Pathobiology of pulmonary arterial hypertension and right ventricular failure

Norbert F. Voelkel, Jose Gomez-Arroyo, Antonio Abbate, Harm J. Bogaard, Mark R. Nicolls


Pulmonary arterial hypertension (PAH) is no longer an orphan disease. There are three different classes of drugs for the treatment of PAH that are currently being used and an increasing number of patients are being treated with a single drug or combination therapy. During the last 25 yrs, new insights into the pathobiology of PAH have been gained. The classical mechanical concepts of pressure, flow, shear stress, right ventricle wall stress and impedance have been complemented with the new concepts of cell injury and repair and interactions of complex multicellular systems. Integrating these concepts will become critical as we design new medical therapies in order to change the prognosis of patients with these fatal diseases. This review intends to summarise recent pathobiological concepts of PAH and right ventricle failure mainly derived from human studies, which reflect the progress made in the understanding of this complex group of pulmonary vascular diseases.

Pulmonary hypertension (PH), like systemic hypertension, is not a single disease but a group of diseases that share the defining element of a mean pulmonary arterial pressure (Ppa) ≥25 mmHg. PH has been classified and divided into five groups [1]. The World Health Organization Group 1, or pulmonary arterial hypertension (PAH), includes diseases characterised by elevated Ppa and elevated blood flow resistance due to a pre-capillary pulmonary microangiopathy. Whereas 25 yrs earlier idiopathic PAH (IPAH) was a disease of young females, data from the Registry to Evaluate Early and Long Term PAH Disease Management (REVEAL) now indicate that, at least in the USA, the phenotype of PAH has significantly changed. Today, up to 79% of patients are females close to menopausal age, with a higher predominance of females (3.6 to 1 female to male ratio) and a large percentage of obesity [2]. However, there is an apparent discrepancy in the PAH phenotype between US and European registries [35], perhaps suggesting the presence of currently unidentified environmental factors that could contribute to the development and progression of the disease.

PAH is no longer an orphan disease [6]. In the last 15 yrs, three classes of drugs have been developed and an increasing number of patients are being treated with a single drug or combination therapy [7, 8]. The advent of PAH-specific therapies has improved the survival of PAH patients in comparison to historical registries. However, in spite of treatment, the mortality remains unacceptably high and survival for incident patients continues to be as low as 54.9% 3 yrs after diagnosis (95% CI 41.8–68.0) [9].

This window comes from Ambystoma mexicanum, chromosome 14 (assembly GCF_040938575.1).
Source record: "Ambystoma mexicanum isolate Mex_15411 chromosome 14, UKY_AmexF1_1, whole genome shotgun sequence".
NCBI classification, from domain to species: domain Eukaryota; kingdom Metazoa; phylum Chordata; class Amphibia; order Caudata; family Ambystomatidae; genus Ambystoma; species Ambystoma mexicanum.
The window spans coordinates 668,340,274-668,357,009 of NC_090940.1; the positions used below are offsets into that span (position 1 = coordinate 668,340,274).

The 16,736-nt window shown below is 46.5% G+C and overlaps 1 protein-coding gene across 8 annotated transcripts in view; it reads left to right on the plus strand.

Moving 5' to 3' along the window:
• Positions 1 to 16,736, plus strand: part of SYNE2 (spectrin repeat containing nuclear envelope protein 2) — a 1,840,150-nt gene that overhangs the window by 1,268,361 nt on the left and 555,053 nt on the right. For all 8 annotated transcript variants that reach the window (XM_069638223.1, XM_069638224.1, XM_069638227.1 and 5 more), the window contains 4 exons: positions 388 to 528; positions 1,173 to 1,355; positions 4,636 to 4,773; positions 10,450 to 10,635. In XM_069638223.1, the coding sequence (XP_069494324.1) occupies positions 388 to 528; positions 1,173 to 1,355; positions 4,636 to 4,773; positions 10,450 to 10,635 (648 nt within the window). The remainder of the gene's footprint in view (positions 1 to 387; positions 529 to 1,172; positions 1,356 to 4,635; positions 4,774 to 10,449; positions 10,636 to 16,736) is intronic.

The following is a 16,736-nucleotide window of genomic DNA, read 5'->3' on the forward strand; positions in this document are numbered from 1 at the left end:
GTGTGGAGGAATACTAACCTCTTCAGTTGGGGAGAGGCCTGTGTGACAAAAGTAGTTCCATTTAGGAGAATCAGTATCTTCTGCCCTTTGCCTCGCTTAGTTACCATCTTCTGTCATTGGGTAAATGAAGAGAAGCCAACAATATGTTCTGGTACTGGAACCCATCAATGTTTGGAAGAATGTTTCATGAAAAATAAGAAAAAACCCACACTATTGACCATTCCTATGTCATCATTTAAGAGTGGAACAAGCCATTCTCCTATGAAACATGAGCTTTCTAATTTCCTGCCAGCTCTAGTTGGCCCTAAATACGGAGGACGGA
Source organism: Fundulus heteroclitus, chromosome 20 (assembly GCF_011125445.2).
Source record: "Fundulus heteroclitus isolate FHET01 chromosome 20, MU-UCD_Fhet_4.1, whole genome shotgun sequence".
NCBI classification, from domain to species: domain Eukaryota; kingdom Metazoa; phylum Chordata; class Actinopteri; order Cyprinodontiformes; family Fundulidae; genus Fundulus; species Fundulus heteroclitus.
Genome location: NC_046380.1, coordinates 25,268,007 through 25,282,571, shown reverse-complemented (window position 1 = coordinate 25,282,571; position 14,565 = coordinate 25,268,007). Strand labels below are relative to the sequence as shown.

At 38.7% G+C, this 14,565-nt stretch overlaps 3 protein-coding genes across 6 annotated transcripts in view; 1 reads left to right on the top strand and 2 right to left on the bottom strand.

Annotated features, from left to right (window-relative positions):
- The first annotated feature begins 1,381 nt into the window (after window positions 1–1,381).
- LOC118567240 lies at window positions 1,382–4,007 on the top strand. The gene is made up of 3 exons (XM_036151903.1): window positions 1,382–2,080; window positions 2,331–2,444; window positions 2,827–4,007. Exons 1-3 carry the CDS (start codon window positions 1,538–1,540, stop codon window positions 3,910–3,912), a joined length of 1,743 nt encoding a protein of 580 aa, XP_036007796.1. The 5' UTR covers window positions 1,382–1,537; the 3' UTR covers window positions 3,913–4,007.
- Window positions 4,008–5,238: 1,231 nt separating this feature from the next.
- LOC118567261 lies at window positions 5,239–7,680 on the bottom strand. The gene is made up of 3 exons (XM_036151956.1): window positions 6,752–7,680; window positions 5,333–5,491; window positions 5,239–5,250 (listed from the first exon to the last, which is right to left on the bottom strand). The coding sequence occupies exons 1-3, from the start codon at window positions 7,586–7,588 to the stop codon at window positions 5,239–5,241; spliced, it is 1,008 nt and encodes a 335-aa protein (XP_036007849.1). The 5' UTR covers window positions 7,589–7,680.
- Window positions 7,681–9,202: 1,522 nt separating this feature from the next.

Although the structural changes that explain the “fixed PH” of PAH patients have been described in recent decades [1012] and major changes to the “classic” pathobiology of PAH have been described [13, 14], current PAH-specific drugs are predominantly vasodilators (although some anti-proliferative properties have been reported in cultured normal lung cells) [15]. Furthermore, the mechanisms underlying right ventricular failure (RVF) are incompletely understood [16, 17]. This review intends to put into perspective the pathobiological concepts of PAH and RVF, mainly derived from human studies, which reflect the progress that has been made in the understanding of this complex group of pulmonary vascular diseases.


The pathogenesis of PAH is based on one or more “hits”, and genetic factors conferring a predisposition for the development or progression of severe PAH may be required (fig. 1) [1820]. Mutations of the bone morphogenic type II receptor (BMPR2) gene, a member of the transforming growth factor (TGF)-β superfamily, were first described in patients with familial/hereditary PAH (HPAH) [18]. Although BMPR2 mutations in HPAH have a high prevalence (70%), limited numbers of patients with IPAH have mutations [19], and only 20% of the carriers ever develop PAH during their lifetime [19]. BMPR2 mutation carriers at the time of PAH diagnosis are younger [20, 21] and less likely to have a vasoreactive component [22]. A large number of mutations have been reported and the majority translate into a loss of function [23] or reduced BMPR2 expression [24]. It has been reported that the disease appears to be more severe when patients carry a truncating BMPR2 mutation [25]; however, this appears not to be the case in the French patients [21]. Mechanistic studies indicate that BMPR2 mutations are permissive but not necessary for the development of severe PAH. BMPR2 may be one of the “guardians” of lung vessel homeostasis, as gene knockout and silencing experiments have clearly demonstrated that both apoptosis and cell proliferation of pulmonary vascular smooth muscle and endothelial cells are controlled by BMPR2 [26]. Intact BMPR2 signalling may be necessary for the execution of a normal lung vascular wound-healing programme, preventing apoptosis-induced compensatory cell proliferation. BMPR2 loss makes cells more susceptible to apoptosis [27]; however, vascular cell apoptosis alone is insufficient for angioproliferation to occur. BMPR2 signalling appears to define the cellular identity during reparative responses [28]. BMP signalling is regulated at many different levels and each level could potentially contribute to abnormal BMPR2 function, without necessarily involving a mutation in the BMPR2 gene [26]. For example, mutations in the type I TGF-β receptor, activin A receptor type-II like-1 [2931], have been observed in patients with severe PAH occurring in families with hereditary haemorrhagic telangiectasia. Moreover, although infrequent, mutations in the BMPR2 downstream mediators, the Smad proteins, have also been described in PAH patients [32]. In the aggregate the data indicate that BMP/TGF-β signalling plays an important role in the maintenance of the normal lung arteriolar structure.